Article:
Listen: I’m a dog person. I don’t have much justification for this belief, except to say that I’ve thought for some time that many cats have a frankly nefarious vibe. Didn’t have much justification for this belief, until a few weeks ago, that is. My degree has given me many things, most of them not that great, and now it’s given me a valid reason not to like cats. Enter, Toxoplasma gondii.
T. gondii is an intracellular parasite that infects all warm-blooded animals. Its host of choice in terms of reproduction (known as its ‘definitive host’), however, is the members of the Felidae family; tigers, lions, leopards, panthers and yes, domestic cats. Cats become infected by eating an infected rodent or bird. The virus then reproduces inside the cat’s small intestine, ends up in its litter box, and promptly infects whichever human is unfortunate enough to be tasked with changing it. Many infections come from cat-to-human transmission, and humans can also become infected by eating undercooked contaminated meat or shellfish.
Amongst humans, T. gondii is one of the most common parasites; up to 50% of people globally have been estimated to be infected. Fortunately, infection with T. gondii is basically harmless. It causes a parasitic disease, toxoplasmosis, but it’s largely asymptomatic in adults – only when transmitted congenitally is it thought to have serious effects.
Or so we thought.
A 2007 study in the Schizophrenia Bulletin (can you see where this is going?), however, indicated otherwise. The researchers compared infected adults (those with antibodies to T. gondii and hence assumed to have a latent infection) with uninfected adults and found a whole legion of significant psychological differences between the two groups. The infected adults were more expedient, more suspicious, more jealous, more dogmatic – or the men were, at least, but that’s a conversation for another day. They scored more poorly in tests that measure psychomotor activity; when the researchers accordingly analysed seroprevalence data surrounding motor vehicle accidents, they determined that infected individuals had over twice the risk of causing a traffic accident. T. gondii infection has been consistently linked to schizophrenia.
As with everything else in biology, the actions of Toxoplasma gondii can be understood as having been optimised to result in the creation of more Toxoplasma gondii. In order to make more T. gondii, it wants to get back into its definitive host. Although our chances of being eaten by a cat are fairly remote now, this wasn’t necessarily the case for our primate ancestors; monkeys and apes are fairly often eaten by large felines. If, as a parasite, you wanted to lead to the demise of your dead-end host and get back into a more useful one, it wouldn’t be a bad idea to affect their brain chemistry in a way that alters their psychomotor activity. If your brain chemical of choice was dopamine and if that also leads to schizophrenia, well, that’s not your problem, is it?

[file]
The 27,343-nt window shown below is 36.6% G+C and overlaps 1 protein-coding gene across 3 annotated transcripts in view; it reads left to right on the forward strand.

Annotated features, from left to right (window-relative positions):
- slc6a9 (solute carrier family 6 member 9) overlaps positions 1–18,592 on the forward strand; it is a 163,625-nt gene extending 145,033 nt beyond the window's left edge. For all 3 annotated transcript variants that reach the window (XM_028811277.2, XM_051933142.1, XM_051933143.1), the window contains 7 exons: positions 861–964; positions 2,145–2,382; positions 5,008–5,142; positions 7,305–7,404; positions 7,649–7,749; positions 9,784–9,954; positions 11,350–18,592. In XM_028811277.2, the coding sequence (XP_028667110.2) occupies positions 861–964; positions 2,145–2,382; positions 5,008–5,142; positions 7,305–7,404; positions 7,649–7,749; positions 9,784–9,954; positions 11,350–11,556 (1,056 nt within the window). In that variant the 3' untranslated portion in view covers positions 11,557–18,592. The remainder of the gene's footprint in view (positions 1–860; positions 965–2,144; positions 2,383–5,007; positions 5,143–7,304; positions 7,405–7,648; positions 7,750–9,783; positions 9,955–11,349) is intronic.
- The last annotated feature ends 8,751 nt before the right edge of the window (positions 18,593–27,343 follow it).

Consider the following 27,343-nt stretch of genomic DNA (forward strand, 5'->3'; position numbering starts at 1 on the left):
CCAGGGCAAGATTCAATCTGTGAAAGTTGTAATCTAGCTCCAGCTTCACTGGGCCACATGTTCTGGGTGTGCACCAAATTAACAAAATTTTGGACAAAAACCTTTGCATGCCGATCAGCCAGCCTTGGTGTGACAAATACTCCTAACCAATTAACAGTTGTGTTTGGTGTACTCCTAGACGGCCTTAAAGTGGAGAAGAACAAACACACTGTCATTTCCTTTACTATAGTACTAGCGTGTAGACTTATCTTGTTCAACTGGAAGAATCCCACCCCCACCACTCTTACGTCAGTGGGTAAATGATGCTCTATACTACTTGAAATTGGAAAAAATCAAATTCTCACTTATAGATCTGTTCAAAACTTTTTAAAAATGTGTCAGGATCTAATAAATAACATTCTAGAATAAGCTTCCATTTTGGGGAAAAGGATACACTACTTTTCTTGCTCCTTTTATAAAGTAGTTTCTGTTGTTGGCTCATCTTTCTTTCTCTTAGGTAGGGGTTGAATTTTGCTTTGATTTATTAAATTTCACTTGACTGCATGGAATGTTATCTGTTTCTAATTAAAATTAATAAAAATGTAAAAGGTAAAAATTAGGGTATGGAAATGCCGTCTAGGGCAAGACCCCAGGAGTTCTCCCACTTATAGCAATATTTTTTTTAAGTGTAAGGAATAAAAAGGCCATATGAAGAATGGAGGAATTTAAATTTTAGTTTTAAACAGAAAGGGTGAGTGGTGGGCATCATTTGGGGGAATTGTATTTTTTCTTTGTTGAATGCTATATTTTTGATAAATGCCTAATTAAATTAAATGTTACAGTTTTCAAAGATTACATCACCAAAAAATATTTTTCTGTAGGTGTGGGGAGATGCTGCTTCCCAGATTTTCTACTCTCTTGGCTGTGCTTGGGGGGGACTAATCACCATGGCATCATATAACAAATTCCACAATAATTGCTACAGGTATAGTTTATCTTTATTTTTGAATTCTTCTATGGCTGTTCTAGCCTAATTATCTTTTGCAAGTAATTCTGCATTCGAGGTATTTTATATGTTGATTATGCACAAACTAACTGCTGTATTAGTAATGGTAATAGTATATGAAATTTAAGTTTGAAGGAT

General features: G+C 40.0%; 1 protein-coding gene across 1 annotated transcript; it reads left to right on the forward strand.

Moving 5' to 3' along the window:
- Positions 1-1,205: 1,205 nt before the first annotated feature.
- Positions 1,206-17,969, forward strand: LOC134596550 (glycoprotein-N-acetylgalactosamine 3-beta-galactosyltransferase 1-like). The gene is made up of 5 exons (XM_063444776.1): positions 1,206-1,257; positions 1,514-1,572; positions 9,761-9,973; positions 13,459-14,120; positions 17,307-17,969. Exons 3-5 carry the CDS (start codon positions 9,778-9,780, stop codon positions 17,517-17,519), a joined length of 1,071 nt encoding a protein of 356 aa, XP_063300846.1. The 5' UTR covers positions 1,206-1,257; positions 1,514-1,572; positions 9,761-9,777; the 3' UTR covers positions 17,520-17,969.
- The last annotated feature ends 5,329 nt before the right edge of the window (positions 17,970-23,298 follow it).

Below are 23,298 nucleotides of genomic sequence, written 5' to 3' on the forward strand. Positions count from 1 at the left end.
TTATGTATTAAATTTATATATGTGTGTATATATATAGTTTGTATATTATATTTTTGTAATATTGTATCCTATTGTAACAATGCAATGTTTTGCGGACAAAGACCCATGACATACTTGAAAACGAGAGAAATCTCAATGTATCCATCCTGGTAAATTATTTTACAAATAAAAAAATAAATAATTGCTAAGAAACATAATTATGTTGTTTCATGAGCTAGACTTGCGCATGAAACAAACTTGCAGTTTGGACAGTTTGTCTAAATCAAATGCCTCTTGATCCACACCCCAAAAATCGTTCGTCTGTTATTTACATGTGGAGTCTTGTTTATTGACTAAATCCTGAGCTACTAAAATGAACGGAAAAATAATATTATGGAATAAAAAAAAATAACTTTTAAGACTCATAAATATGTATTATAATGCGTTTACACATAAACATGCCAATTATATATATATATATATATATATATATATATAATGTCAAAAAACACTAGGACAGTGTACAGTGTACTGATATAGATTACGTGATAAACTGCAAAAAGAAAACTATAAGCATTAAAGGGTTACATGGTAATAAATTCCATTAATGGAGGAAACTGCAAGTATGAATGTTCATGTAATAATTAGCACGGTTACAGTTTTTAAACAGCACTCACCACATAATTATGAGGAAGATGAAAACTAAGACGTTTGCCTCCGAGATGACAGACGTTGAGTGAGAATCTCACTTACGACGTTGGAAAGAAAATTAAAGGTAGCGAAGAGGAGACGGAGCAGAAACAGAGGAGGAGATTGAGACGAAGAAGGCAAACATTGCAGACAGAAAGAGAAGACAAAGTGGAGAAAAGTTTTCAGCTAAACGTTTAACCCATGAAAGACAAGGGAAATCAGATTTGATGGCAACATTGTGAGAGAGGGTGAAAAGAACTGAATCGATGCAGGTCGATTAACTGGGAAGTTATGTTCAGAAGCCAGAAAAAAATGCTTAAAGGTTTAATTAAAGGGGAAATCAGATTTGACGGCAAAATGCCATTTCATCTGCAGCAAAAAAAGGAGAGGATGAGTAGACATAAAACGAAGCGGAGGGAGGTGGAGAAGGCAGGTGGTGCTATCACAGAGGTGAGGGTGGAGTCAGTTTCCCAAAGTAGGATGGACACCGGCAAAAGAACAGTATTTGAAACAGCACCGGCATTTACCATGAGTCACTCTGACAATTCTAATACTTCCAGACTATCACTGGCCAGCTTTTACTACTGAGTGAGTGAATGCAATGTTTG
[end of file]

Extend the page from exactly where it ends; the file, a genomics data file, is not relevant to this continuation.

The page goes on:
There’s something deeply unsettling about the idea that our brain chemistry could be manipulated by a parasite. Perhaps it shouldn’t be; we participate enthusiastically in the nature vs. nurture debate, after all, and this isn’t so different. Attributing our actions to a parasite isn’t any more fatalistic than attributing them to our genes or our parents. And yet, the idea of an external agent having the ability to change the way we behave, the way we think and feel and perceive the world – that’s straight out of about five different horror movies.
We likely needn’t worry, anyhow. Later studies have shown that the association between T. gondii and schizophrenia may not be as strong as initially thought. Researchers have indicated that it might double your risk. That sounds alarming, but it’s doubling from a very small risk to what is effectively still a very small risk, and is similar to other schizophrenia risk factors that we don’t worry about, such as living in a city. It’s non-negligible, though, and that’s enough justification for me. Nefarious vibe indeed.